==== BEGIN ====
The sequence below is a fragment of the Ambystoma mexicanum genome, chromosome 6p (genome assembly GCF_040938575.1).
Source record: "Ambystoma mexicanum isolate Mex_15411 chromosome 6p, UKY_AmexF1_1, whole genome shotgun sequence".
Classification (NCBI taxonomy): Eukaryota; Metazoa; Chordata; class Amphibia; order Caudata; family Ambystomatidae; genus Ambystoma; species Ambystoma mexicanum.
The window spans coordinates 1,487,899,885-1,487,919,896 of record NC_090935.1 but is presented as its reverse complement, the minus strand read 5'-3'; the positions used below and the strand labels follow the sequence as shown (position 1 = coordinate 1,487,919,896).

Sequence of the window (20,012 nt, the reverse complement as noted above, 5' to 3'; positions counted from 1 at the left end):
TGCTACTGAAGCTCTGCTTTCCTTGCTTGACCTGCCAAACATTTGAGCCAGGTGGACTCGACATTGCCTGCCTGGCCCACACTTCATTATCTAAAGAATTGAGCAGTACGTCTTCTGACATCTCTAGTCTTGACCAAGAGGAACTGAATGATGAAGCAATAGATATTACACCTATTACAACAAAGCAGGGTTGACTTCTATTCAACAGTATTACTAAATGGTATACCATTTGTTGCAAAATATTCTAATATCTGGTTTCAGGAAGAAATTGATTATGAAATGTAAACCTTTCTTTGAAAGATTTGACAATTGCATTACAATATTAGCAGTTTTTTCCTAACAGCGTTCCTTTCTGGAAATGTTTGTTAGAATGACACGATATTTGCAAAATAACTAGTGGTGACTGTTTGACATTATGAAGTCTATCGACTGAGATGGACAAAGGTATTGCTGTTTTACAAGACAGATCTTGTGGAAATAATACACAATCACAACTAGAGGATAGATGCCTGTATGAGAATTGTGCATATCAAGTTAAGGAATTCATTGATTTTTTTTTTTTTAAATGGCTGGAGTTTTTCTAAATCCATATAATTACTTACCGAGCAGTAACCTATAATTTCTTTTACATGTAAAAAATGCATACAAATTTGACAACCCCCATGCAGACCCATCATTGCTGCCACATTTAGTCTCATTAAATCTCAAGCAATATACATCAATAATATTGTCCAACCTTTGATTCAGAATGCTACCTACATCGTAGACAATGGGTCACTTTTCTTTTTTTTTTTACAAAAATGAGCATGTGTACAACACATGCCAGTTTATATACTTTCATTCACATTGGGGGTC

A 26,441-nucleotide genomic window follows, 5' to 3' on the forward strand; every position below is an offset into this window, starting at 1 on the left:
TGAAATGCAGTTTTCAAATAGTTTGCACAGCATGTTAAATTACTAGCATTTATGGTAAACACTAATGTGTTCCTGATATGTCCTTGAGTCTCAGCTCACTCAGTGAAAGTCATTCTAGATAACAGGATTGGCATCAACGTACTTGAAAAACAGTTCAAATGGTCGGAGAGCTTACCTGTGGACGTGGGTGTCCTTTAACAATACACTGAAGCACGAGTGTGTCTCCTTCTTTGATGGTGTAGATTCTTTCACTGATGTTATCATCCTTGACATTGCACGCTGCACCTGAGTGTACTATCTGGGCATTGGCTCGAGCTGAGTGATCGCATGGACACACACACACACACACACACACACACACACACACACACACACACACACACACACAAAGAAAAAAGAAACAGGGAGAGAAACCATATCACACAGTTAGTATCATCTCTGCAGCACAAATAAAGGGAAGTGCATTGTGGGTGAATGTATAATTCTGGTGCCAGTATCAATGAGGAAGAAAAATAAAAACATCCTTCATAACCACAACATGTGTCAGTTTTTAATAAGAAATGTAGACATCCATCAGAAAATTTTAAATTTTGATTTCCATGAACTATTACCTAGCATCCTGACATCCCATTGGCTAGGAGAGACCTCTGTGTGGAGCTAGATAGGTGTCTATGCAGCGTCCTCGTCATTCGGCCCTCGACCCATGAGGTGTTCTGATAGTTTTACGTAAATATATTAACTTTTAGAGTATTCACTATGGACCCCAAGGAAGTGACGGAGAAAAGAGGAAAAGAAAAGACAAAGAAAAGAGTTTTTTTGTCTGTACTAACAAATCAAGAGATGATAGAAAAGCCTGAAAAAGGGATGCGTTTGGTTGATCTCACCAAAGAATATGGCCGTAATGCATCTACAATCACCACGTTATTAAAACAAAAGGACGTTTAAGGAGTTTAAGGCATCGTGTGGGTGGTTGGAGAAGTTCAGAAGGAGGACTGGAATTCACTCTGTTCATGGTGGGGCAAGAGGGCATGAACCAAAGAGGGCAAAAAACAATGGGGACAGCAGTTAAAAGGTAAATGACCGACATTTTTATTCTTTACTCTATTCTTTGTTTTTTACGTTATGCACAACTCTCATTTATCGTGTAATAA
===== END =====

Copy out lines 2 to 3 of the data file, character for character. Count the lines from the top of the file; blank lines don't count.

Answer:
Source record: "Ambystoma mexicanum isolate Mex_15411 chromosome 6p, UKY_AmexF1_1, whole genome shotgun sequence".
Classification (NCBI taxonomy): Eukaryota; Metazoa; Chordata; class Amphibia; order Caudata; family Ambystomatidae; genus Ambystoma; species Ambystoma mexicanum.